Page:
Tag: learning disabilities
In our family we each have a code of conduct, but we all work and support Bettina’s code of conduct.
Welcome to this month’s edition of the Leadership Pack. I am delivering a two day Project Management workshop in October which prompted me to write about how I use Project Management to manage my life. I used running as the subject for my project but the process, tools and techniques I use could be for… Read More ›
So this post is about ‘Influence’. I think it is perhaps one of the most important traits of leadership. When you have influence and when you influence others you know you are a leader.
Over the years we have nudged many professionals working with Bettina out of their comfort zones by persuading them to take risks and push Bettina’s knowledge and skills forward, on the basis that until we do this we will not know what she is capable of achieving.
One of the many lessons Bettina has taught me, that I strive to include in my life, is that no matter what has gone on in her world the day before, when she wakes up to Joyce’s knock on her bedroom door she is ready ‘to go again’
This post is about on being a Dad to Bettina and how it has helped me with my leadership skills and hopefully to become a better leader (and a better person).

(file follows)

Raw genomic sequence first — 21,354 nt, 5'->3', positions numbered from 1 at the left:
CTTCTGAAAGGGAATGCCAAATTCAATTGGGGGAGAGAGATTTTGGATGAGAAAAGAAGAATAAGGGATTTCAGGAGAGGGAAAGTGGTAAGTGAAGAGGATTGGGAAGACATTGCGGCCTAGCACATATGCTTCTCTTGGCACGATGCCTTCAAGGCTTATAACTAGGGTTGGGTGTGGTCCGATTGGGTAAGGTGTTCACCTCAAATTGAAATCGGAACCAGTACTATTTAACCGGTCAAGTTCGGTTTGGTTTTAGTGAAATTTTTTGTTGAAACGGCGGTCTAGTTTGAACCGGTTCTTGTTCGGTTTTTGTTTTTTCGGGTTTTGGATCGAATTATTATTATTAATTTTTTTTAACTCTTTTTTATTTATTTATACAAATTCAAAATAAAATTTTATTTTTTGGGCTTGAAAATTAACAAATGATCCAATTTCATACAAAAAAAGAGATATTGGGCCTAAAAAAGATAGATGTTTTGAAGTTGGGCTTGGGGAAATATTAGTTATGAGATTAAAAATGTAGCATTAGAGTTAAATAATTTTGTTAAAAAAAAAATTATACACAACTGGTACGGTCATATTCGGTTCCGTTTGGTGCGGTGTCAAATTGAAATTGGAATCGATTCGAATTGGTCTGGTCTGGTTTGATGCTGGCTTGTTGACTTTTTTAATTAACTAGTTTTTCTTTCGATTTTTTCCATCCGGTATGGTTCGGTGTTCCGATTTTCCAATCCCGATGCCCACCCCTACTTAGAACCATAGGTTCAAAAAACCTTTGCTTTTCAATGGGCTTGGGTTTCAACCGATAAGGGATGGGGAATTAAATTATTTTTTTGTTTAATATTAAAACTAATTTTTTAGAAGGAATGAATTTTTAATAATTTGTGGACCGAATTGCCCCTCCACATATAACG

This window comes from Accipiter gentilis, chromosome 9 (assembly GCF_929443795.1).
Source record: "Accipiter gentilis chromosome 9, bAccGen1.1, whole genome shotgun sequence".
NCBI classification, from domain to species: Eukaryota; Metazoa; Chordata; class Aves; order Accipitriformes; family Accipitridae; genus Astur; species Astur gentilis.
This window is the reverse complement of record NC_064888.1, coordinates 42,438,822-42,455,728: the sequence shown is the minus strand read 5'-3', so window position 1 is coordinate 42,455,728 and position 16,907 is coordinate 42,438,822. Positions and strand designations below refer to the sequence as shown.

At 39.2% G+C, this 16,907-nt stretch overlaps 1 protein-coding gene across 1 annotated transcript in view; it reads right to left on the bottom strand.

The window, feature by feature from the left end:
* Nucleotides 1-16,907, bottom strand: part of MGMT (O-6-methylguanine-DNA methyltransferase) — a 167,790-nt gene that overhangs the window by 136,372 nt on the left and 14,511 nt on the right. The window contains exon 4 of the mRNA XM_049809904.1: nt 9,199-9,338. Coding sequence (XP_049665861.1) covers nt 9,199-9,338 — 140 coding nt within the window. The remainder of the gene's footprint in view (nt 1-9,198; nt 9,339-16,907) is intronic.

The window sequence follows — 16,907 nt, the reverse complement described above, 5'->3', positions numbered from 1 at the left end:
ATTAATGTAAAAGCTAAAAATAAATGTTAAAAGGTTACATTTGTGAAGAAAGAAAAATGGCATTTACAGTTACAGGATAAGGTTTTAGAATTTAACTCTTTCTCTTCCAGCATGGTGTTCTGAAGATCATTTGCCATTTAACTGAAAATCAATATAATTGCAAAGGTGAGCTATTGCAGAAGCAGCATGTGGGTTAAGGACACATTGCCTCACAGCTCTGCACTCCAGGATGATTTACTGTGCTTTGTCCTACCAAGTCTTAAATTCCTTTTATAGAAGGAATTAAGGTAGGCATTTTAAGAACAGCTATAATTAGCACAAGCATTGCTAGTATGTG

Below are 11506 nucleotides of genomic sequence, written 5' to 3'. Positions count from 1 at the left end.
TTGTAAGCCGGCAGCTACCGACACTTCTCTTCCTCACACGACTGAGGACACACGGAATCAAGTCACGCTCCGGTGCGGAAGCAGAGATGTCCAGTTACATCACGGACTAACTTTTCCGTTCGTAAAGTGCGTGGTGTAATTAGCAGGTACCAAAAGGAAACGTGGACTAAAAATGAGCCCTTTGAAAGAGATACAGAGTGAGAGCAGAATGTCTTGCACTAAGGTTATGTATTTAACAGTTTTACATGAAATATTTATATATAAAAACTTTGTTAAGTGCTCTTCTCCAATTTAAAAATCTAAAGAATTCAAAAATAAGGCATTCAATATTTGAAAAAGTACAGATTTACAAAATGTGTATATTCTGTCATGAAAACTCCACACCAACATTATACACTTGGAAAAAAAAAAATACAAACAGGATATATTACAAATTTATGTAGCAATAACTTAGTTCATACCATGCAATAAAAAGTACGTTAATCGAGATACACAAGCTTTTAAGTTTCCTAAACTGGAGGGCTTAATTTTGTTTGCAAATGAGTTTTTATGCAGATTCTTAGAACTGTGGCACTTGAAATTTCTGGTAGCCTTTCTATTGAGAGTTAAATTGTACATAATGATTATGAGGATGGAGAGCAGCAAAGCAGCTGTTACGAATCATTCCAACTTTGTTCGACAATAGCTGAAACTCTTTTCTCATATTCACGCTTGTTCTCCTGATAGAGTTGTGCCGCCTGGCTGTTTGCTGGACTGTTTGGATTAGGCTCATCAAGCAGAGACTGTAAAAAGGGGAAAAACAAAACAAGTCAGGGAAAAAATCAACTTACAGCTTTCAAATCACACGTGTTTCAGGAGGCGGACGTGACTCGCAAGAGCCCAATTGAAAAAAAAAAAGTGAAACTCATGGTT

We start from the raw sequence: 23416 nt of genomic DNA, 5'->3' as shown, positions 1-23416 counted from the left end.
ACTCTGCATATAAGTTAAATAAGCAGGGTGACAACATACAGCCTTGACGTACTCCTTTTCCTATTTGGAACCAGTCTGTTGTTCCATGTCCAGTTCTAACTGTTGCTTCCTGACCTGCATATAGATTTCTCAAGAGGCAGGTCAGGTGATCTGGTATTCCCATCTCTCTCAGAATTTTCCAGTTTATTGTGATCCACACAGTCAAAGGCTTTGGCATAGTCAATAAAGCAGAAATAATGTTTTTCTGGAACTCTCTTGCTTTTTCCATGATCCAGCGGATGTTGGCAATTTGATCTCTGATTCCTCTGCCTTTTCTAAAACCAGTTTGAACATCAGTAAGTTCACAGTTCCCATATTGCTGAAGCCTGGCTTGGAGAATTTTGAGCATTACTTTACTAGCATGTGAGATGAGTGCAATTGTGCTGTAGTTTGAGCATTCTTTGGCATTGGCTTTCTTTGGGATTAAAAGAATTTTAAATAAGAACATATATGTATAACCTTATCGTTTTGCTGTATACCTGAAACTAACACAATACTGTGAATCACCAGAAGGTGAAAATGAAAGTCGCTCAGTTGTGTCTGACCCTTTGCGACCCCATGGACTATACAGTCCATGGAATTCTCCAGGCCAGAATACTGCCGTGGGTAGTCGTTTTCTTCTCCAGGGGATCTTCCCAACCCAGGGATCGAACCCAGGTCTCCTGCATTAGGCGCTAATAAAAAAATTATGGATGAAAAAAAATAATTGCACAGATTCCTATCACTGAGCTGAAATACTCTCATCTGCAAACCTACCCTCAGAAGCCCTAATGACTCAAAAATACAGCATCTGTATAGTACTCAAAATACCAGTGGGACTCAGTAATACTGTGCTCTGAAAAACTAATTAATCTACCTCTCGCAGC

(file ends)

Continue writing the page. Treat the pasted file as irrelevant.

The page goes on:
With thanks to all those who have liked read our ‘Being Bettina’s Dad’ series on the blog and twitter.
My life is not all about work (despite what some people might think) it is also about Castles, Magic, Dragons, Fantastic Beasts, slapstick comedy, love, romance, Pirates and Sinbad and happy endings. It’s also about surprises, fun and laughter.
In the late 1980s, Autism was not as well known or shared as it is today. When it came to explaining the condition Bettina was coping with to family and friends, we often resorted to asking if they had seen ‘Rain Man’, a ground breaking film at the time with Dustin Hoffman.
We often support people and their circles of support to make financial decisions, whether it’s getting a car, going on holiday or planning weekly spending. At Dosh, we see lots of great work from support workers involving people in making their own decisions, but from our comfortable position of understanding these decisions we can often forget just how stressful this can be for people.